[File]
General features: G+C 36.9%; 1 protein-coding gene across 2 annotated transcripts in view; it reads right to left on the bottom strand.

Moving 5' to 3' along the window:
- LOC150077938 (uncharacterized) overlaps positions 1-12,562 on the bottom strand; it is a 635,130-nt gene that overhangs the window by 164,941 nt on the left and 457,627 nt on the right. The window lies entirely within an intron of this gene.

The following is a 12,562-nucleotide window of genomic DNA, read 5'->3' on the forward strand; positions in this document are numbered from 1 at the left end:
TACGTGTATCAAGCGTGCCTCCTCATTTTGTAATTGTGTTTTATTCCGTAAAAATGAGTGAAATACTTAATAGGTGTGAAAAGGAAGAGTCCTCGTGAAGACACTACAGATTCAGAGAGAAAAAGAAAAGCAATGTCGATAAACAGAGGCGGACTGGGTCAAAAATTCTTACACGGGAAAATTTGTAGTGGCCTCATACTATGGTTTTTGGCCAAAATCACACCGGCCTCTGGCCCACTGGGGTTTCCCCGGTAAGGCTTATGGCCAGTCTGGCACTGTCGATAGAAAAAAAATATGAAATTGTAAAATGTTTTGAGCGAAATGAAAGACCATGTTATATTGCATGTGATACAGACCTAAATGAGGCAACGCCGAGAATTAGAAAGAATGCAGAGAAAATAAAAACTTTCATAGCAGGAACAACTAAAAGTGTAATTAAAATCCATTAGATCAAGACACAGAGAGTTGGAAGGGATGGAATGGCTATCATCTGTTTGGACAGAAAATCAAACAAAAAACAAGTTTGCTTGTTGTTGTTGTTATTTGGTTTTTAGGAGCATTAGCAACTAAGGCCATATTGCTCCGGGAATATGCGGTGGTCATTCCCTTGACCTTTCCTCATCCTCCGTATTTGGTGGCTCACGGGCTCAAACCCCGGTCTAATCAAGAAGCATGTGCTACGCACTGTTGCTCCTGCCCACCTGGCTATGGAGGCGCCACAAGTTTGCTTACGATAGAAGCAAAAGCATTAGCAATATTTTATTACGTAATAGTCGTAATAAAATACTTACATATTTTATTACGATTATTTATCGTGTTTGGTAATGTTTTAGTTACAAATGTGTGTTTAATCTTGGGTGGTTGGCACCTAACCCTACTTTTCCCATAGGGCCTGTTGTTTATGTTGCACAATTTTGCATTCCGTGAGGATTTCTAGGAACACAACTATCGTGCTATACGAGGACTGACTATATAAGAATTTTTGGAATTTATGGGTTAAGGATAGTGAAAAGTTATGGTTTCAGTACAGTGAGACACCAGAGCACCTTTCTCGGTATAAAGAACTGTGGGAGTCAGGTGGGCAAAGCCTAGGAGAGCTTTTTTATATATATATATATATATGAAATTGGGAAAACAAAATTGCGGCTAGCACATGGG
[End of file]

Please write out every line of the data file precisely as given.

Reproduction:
General features: G+C 36.9%; 1 protein-coding gene across 2 annotated transcripts in view; it reads right to left on the bottom strand.

Moving 5' to 3' along the window:
- LOC150077938 (uncharacterized) overlaps positions 1-12,562 on the bottom strand; it is a 635,130-nt gene that overhangs the window by 164,941 nt on the left and 457,627 nt on the right. The window lies entirely within an intron of this gene.

The following is a 12,562-nucleotide window of genomic DNA, read 5'->3' on the forward strand; positions in this document are numbered from 1 at the left end:
TACGTGTATCAAGCGTGCCTCCTCATTTTGTAATTGTGTTTTATTCCGTAAAAATGAGTGAAATACTTAATAGGTGTGAAAAGGAAGAGTCCTCGTGAAGACACTACAGATTCAGAGAGAAAAAGAAAAGCAATGTCGATAAACAGAGGCGGACTGGGTCAAAAATTCTTACACGGGAAAATTTGTAGTGGCCTCATACTATGGTTTTTGGCCAAAATCACACCGGCCTCTGGCCCACTGGGGTTTCCCCGGTAAGGCTTATGGCCAGTCTGGCACTGTCGATAGAAAAAAAATATGAAATTGTAAAATGTTTTGAGCGAAATGAAAGACCATGTTATATTGCATGTGATACAGACCTAAATGAGGCAACGCCGAGAATTAGAAAGAATGCAGAGAAAATAAAAACTTTCATAGCAGGAACAACTAAAAGTGTAATTAAAATCCATTAGATCAAGACACAGAGAGTTGGAAGGGATGGAATGGCTATCATCTGTTTGGACAGAAAATCAAACAAAAAACAAGTTTGCTTGTTGTTGTTGTTATTTGGTTTTTAGGAGCATTAGCAACTAAGGCCATATTGCTCCGGGAATATGCGGTGGTCATTCCCTTGACCTTTCCTCATCCTCCGTATTTGGTGGCTCACGGGCTCAAACCCCGGTCTAATCAAGAAGCATGTGCTACGCACTGTTGCTCCTGCCCACCTGGCTATGGAGGCGCCACAAGTTTGCTTACGATAGAAGCAAAAGCATTAGCAATATTTTATTACGTAATAGTCGTAATAAAATACTTACATATTTTATTACGATTATTTATCGTGTTTGGTAATGTTTTAGTTACAAATGTGTGTTTAATCTTGGGTGGTTGGCACCTAACCCTACTTTTCCCATAGGGCCTGTTGTTTATGTTGCACAATTTTGCATTCCGTGAGGATTTCTAGGAACACAACTATCGTGCTATACGAGGACTGACTATATAAGAATTTTTGGAATTTATGGGTTAAGGATAGTGAAAAGTTATGGTTTCAGTACAGTGAGACACCAGAGCACCTTTCTCGGTATAAAGAACTGTGGGAGTCAGGTGGGCAAAGCCTAGGAGAGCTTTTTTATATATATATATATATATGAAATTGGGAAAACAAAATTGCGGCTAGCACATGGG